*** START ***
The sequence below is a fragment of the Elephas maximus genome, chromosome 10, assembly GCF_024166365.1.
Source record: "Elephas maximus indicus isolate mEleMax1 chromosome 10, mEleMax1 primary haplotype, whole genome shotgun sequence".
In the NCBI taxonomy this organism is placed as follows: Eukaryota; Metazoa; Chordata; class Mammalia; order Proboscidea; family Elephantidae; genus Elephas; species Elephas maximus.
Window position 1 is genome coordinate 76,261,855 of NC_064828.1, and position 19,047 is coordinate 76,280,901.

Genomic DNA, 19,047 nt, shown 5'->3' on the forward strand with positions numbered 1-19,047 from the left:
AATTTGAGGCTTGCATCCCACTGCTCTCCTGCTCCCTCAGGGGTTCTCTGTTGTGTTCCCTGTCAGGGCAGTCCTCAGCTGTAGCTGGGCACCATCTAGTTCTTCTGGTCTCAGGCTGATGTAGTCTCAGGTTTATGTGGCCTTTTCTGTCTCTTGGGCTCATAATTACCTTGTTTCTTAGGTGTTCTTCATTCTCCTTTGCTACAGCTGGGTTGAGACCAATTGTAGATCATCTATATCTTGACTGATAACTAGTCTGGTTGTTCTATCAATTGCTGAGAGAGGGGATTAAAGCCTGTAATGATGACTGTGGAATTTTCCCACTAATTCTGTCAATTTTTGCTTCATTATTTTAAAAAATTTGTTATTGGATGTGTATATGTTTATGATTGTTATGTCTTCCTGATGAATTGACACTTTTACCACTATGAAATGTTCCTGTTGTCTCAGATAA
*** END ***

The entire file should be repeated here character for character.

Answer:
The sequence below is a fragment of the Elephas maximus genome, chromosome 10, assembly GCF_024166365.1.
Source record: "Elephas maximus indicus isolate mEleMax1 chromosome 10, mEleMax1 primary haplotype, whole genome shotgun sequence".
In the NCBI taxonomy this organism is placed as follows: Eukaryota; Metazoa; Chordata; class Mammalia; order Proboscidea; family Elephantidae; genus Elephas; species Elephas maximus.
Window position 1 is genome coordinate 76,261,855 of NC_064828.1, and position 19,047 is coordinate 76,280,901.

Genomic DNA, 19,047 nt, shown 5'->3' on the forward strand with positions numbered 1-19,047 from the left:
AATTTGAGGCTTGCATCCCACTGCTCTCCTGCTCCCTCAGGGGTTCTCTGTTGTGTTCCCTGTCAGGGCAGTCCTCAGCTGTAGCTGGGCACCATCTAGTTCTTCTGGTCTCAGGCTGATGTAGTCTCAGGTTTATGTGGCCTTTTCTGTCTCTTGGGCTCATAATTACCTTGTTTCTTAGGTGTTCTTCATTCTCCTTTGCTACAGCTGGGTTGAGACCAATTGTAGATCATCTATATCTTGACTGATAACTAGTCTGGTTGTTCTATCAATTGCTGAGAGAGGGGATTAAAGCCTGTAATGATGACTGTGGAATTTTCCCACTAATTCTGTCAATTTTTGCTTCATTATTTTAAAAAATTTGTTATTGGATGTGTATATGTTTATGATTGTTATGTCTTCCTGATGAATTGACACTTTTACCACTATGAAATGTTCCTGTTGTCTCAGATAA